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Thread: serving fault verification
12-03-2008, 04:36 PM #1
serving fault verification
I was playing a game the other day, and someone pointed out to me after the match that my serve was a fault. He said that I cannot stop my swing once I start my serve. He claims that I stop just to throw off the opponent. I admit that I do stop, but not when I swing forward. When I serve, I swing my racket back and stop for a split second (this is the only time I have a stop), then swing forward. Once I start swinging forward, there is no stop in motion though. So I want to know, what swing is considered the starting motion of a serve? I've heard from other players that it doesn't matter what you do before, but once you start your forward motion, that's when you can't stop. I already corrected my serve once he told me, but I still want to know what the official ruling is. Does anyone have the official rules for this?
12-03-2008, 04:53 PM #2
It should just keep on going and not stop, not even for a split second.
12-03-2008, 05:31 PM #3
You can stop when you move your racket back.
Unless there was some inadvertent foward motion before you moved back that given the impression that you were going to serve, that would probably be called.
12-03-2008, 05:40 PM #4
9.1.1 neither side shall cause undue delay to the delivery of the service once the server and the receiver are ready for the service. On completion of the backward movement of the server's racket head, any delay in the start of the service (Law 9.2), shall be considered to be an undue delay
12-03-2008, 06:47 PM #5
How about Lin Dans' serve? He kind of have a double motion to it, but you never see the service judge call fault on it.
12-03-2008, 07:36 PM #6
Well, they are pros, so why would they need to do unnecessary move to trick their opponents? I guess he's just use to it like that.
12-04-2008, 01:12 AM #7
12-04-2008, 03:25 AM #8
- Place racket into position (shuttle held out the way)
- Place shuttle in front of racket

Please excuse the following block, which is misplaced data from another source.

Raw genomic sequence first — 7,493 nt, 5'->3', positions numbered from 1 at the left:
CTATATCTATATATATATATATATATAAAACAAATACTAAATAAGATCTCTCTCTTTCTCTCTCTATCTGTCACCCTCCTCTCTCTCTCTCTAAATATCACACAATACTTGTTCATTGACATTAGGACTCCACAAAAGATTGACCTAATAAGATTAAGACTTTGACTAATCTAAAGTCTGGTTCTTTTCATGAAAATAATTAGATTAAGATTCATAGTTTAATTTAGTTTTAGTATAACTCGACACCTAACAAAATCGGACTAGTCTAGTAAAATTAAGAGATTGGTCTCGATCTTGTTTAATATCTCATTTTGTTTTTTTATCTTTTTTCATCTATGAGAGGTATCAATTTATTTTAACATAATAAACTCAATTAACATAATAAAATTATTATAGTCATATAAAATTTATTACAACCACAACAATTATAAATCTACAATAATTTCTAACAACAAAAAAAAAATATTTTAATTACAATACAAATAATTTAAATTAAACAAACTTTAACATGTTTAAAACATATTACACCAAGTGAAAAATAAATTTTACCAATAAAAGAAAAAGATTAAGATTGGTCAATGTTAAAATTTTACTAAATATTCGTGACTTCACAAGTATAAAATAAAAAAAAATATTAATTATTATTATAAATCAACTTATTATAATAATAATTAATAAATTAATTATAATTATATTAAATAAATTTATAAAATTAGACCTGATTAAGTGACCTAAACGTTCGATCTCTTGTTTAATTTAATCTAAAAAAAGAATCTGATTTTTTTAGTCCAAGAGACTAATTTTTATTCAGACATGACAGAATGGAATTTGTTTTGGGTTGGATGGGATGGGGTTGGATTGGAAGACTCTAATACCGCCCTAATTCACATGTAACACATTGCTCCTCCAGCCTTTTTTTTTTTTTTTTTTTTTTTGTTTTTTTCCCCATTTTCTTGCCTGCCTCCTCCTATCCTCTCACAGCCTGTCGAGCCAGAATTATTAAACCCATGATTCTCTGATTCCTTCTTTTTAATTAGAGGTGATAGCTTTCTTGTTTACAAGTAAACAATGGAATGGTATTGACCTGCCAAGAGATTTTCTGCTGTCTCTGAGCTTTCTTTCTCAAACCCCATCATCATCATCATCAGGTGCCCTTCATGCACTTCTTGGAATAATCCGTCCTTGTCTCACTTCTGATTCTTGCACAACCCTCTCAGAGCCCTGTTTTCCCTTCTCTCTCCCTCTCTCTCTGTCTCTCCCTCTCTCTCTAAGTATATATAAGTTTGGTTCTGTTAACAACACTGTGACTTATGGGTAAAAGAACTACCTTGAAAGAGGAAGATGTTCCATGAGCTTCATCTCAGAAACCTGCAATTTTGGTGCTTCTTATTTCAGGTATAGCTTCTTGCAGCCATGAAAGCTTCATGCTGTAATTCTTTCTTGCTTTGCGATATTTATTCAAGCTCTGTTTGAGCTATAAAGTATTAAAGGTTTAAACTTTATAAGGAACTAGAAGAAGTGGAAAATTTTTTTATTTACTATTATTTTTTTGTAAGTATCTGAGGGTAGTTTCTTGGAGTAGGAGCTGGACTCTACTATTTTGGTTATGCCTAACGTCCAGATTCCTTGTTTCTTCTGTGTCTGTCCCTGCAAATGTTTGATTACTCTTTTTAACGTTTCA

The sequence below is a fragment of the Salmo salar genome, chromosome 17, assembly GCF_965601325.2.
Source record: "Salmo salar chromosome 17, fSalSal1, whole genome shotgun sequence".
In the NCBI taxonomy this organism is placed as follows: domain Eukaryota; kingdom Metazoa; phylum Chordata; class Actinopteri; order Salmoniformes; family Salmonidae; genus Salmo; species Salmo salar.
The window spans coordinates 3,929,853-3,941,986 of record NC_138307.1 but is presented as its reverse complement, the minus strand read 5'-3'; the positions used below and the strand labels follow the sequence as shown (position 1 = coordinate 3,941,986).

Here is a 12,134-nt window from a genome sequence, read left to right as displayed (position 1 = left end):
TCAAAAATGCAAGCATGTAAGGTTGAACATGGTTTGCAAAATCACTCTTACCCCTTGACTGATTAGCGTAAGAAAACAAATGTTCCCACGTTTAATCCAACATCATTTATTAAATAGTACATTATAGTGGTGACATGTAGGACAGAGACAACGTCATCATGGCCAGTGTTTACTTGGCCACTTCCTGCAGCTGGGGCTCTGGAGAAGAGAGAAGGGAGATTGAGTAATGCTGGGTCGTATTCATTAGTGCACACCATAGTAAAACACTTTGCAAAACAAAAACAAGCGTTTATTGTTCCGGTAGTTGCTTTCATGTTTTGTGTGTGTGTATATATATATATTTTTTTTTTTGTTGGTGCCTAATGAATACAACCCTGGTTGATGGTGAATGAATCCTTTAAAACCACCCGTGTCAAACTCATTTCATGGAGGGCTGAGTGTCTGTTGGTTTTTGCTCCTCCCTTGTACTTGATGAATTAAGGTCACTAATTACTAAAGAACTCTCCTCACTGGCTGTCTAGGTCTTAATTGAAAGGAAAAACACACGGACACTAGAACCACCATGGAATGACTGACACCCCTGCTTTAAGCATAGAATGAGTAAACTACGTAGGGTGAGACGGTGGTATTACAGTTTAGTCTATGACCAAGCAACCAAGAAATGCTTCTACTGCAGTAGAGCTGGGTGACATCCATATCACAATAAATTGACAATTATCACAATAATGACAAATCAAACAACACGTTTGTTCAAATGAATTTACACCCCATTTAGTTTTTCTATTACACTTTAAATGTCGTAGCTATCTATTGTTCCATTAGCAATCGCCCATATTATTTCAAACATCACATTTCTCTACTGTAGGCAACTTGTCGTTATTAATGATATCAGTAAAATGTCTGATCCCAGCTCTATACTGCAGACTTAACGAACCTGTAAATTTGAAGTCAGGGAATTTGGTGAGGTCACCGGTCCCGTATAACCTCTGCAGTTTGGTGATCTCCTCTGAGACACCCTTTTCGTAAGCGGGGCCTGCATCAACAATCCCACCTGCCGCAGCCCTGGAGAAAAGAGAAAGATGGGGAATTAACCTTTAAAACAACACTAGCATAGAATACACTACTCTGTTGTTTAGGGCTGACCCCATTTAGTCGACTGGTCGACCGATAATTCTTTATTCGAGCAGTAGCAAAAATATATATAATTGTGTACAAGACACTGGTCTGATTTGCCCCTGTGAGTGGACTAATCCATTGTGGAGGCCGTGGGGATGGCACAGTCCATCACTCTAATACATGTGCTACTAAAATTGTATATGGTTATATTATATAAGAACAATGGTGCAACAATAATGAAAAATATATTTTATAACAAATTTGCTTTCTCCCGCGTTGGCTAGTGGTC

This way, it's completely clear when you are serving, and so there's no chance of being faulted under those rules (and no chance of distracting your opponent with an extra motion).
Last edited by Gollum; 12-04-2008 at 03:27 AM.
12-04-2008, 08:52 AM #9
The 3 steps in the order you described is what I do normally.
12-04-2008, 09:19 AM #10
you should just announce every step of your serve as in:
"moving racquet back!" - proceed to do so
"swing commence!" - proceed to do so
"service!" - done
12-04-2008, 09:23 AM #11
Serving must be one smooth motion.
12-04-2008, 11:55 AM #12
12-04-2008, 02:10 PM #13
In conclusion, best to have your racquet head cocked backwards before bird placed infront so that the only remaining step is to bring the racquet head forward.
12-04-2008, 09:41 PM #14
I think the reciever has the right to complain if he get's confused of his opponent's service. Otherwise, if it's just okay for all parties, I guess they could just go on with the game. Still, I would still advise one fluid motion.
12-04-2008, 09:59 PM #15
Please remember: The receiver has the final say
Last edited by chris-ccc; 12-04-2008 at 10:10 PM.
12-10-2008, 01:07 PM #16
There is one thing about backhand services that I still do not fully understand and that is addressing the service. During this process the rackethead and the shuttle are brought together before the start of the backward movement. This is something we never used to see with forehand services, neither in singles, not in doubles. I assume it has something to do with finding the correct point of impact and also finding the correct position in which to hold the shuttle.
Before the change of the Law there was no mentioning of this backward movement as a legal part of the service action and therefore under the old Law, it would have to be called as a fault. However, unless there was a very good reason to do so we never did and that caused the backward movement to become more or less accepted as legal.
The next step in the development of the backhand service pratice was the extention of the transition time used for the backward movement to change into a forward movement. Consequently it became neccesary to keep this aspect of backhand serving under control and that is the underlying reason for the change of the service Law as Gollum quoted above.
From a fysiological point of view one can argue that changing any movement of any body into a direction 180 degrees opposite to the original direction would automatically involve a stop in movement immediately prior to the change of direction. It is therefore that we do not intend this new Law to make a stop after completion of the backward movement illegal. Rather than seeking to interfere with a natural service action, the new Law has been introduced to define an unduely long stop between backward and forward movement as illegal. Servers must still be given time to complete a natural service movement including both a backward and a following forward movement with an acceptable transition time between the two.
In the umpire´s / service judge´s assesment of the service action under this new Law this remains a judgement call.
12-16-2008, 08:26 AM #17
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